EAST CENTRAL — Three local co-ops are exploring a merger.
Beeland Co-op, Parkland Co-op and Carrot River Co-op announced Oct. 27 they are in discussions to combine and create a new co-op.
Todd Svenson, Beeland’s general manager, said two major reasons the three co-ops are looking at a merger is an opportunity for growth and mitigation of risk.
“By partnering together our co-ops will be more resilient to increasing competition, and we will have more resources and talent to pool together in order to innovate,” a media release from the three co-ops said.
“Most importantly a new co-op will be more sustainable and better able to leverage opportunities and manage risks in the ever-changing retail services marketplace.”
The goal is for the members to benefit through greater access and convenience, as well as maintain and expand the products and services the co-ops provide while keeping up with technology. Employees are expected to benefit from having a broader network and expanded career opportunities.
Discussion underway for 1-2 years
Svenson said discussions have been underway for around one or two years, with discussions between the co-ops’ boards of directors facing some delays due to the pandemic.
In the last few years, the Nipawin-area Pineland Co-op merged with Lake Country Co-op, while the Prairie North Co-op amalgamated with Archerwill Co-op and the Kelvington-area East Central Co-op.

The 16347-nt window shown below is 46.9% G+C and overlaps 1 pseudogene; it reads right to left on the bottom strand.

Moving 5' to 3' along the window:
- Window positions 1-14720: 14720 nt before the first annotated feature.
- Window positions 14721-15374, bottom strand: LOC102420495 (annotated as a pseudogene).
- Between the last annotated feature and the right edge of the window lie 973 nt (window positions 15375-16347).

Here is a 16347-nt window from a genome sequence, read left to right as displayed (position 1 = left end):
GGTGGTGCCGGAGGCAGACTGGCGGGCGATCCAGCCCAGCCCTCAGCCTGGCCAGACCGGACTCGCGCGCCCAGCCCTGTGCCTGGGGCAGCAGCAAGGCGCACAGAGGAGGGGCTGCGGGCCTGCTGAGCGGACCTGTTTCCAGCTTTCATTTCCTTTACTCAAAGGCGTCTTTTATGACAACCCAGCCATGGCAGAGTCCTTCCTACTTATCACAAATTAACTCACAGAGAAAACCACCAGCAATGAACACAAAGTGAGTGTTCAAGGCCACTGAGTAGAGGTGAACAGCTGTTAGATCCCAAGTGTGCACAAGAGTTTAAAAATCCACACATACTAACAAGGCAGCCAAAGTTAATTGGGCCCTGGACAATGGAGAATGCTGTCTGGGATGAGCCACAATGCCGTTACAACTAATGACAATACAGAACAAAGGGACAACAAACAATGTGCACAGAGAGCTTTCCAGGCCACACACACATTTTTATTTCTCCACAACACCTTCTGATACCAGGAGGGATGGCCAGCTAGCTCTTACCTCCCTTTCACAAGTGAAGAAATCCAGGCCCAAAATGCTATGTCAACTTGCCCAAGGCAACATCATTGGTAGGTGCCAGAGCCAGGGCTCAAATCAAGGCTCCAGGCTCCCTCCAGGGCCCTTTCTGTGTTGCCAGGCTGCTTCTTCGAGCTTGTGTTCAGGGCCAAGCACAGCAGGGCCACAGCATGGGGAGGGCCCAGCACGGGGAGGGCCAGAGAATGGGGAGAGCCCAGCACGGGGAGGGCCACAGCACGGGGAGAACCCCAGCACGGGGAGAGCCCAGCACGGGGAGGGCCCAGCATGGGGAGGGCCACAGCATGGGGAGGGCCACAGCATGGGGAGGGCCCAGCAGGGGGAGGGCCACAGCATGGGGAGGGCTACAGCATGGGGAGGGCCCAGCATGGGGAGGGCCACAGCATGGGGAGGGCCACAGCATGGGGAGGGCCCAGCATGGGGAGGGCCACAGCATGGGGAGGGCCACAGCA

Svenson said those mergers saw Beeland decide to take a closer look at all of its options.
The three co-ops sat down together and found they were of a similar size, sold the same types of commodities and had a like-minded business philosophy.
“It seemed to fit fairly well, so that was kind of the kickoff point,” he said. “From there, we've gotten to this point today where we're making the announcement that we want to investigate this further.”
Ensuring a co-op presence
Another motivator for the proposed merger is to ensure the long-standing Co-op presence continues in the communities around the region. One fear the co-ops are considering in their planning is more people leaving rural communities for the larger centres.
The Beeland general manager said right now all three co-ops have strong balance sheets.
“I think that's why it's nice to look at it now, as opposed to in 20 years or 30 years where the market has changed and all of a sudden, one of the retails, two or even all three aren't in positions of strength and it becomes more difficult to make that work.”
Members to be consulted
The next step is for a formal business case for amalgamation. When that’s done, it will be examined and voted on by the co-ops’ boards of directors.
If that’s approved, the co-ops will begin formally consulting with their members.
“We'll obviously have some general meetings and some other discussion points and times with the membership to get some feelings on from them, answer some questions and see how it all comes together,” Svenson said.
The final step would be a vote for the members of all three co-ops.
The co-ops expect this process will continue throughout 2021. If approved, the new co-op would be launched in late 2022 or early 2023.
“We wanted to kind of get this out to our staff and to the membership to get the discussions going,” Svenson said, adding the timeline will let the co-ops know if there’s anything they need to recognize going into it or if there's any pain points they’d have to deal with.
“We're all pretty excited about it. For the long term sustainability of our retails, I think it's a good move.”